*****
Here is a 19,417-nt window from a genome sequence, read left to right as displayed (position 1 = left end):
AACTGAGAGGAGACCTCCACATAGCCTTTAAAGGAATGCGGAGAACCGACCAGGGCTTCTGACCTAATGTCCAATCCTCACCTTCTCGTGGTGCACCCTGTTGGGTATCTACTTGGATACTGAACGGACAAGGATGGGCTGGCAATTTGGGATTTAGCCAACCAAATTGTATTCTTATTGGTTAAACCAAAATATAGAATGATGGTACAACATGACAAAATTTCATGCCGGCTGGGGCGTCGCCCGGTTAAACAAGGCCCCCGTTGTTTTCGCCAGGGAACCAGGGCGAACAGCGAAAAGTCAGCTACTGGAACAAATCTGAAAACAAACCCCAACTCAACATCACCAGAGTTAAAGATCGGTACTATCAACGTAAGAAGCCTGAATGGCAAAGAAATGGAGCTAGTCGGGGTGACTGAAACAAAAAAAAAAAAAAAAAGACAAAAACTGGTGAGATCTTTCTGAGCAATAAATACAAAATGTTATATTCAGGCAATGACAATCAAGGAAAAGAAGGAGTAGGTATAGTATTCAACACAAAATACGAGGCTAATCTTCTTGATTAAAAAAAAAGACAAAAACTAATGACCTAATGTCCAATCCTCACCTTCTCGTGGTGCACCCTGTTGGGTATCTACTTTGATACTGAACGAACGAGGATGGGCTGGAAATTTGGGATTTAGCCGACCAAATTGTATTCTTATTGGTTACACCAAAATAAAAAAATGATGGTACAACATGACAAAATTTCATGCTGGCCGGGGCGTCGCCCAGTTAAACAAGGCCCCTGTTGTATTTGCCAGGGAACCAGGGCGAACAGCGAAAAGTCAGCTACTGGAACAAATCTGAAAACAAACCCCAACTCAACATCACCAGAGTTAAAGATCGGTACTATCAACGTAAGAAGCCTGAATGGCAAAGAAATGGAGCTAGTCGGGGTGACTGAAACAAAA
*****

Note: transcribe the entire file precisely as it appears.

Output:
Here is a 19,417-nt window from a genome sequence, read left to right as displayed (position 1 = left end):
AACTGAGAGGAGACCTCCACATAGCCTTTAAAGGAATGCGGAGAACCGACCAGGGCTTCTGACCTAATGTCCAATCCTCACCTTCTCGTGGTGCACCCTGTTGGGTATCTACTTGGATACTGAACGGACAAGGATGGGCTGGCAATTTGGGATTTAGCCAACCAAATTGTATTCTTATTGGTTAAACCAAAATATAGAATGATGGTACAACATGACAAAATTTCATGCCGGCTGGGGCGTCGCCCGGTTAAACAAGGCCCCCGTTGTTTTCGCCAGGGAACCAGGGCGAACAGCGAAAAGTCAGCTACTGGAACAAATCTGAAAACAAACCCCAACTCAACATCACCAGAGTTAAAGATCGGTACTATCAACGTAAGAAGCCTGAATGGCAAAGAAATGGAGCTAGTCGGGGTGACTGAAACAAAAAAAAAAAAAAAAAGACAAAAACTGGTGAGATCTTTCTGAGCAATAAATACAAAATGTTATATTCAGGCAATGACAATCAAGGAAAAGAAGGAGTAGGTATAGTATTCAACACAAAATACGAGGCTAATCTTCTTGATTAAAAAAAAAGACAAAAACTAATGACCTAATGTCCAATCCTCACCTTCTCGTGGTGCACCCTGTTGGGTATCTACTTTGATACTGAACGAACGAGGATGGGCTGGAAATTTGGGATTTAGCCGACCAAATTGTATTCTTATTGGTTACACCAAAATAAAAAAATGATGGTACAACATGACAAAATTTCATGCTGGCCGGGGCGTCGCCCAGTTAAACAAGGCCCCTGTTGTATTTGCCAGGGAACCAGGGCGAACAGCGAAAAGTCAGCTACTGGAACAAATCTGAAAACAAACCCCAACTCAACATCACCAGAGTTAAAGATCGGTACTATCAACGTAAGAAGCCTGAATGGCAAAGAAATGGAGCTAGTCGGGGTGACTGAAACAAAA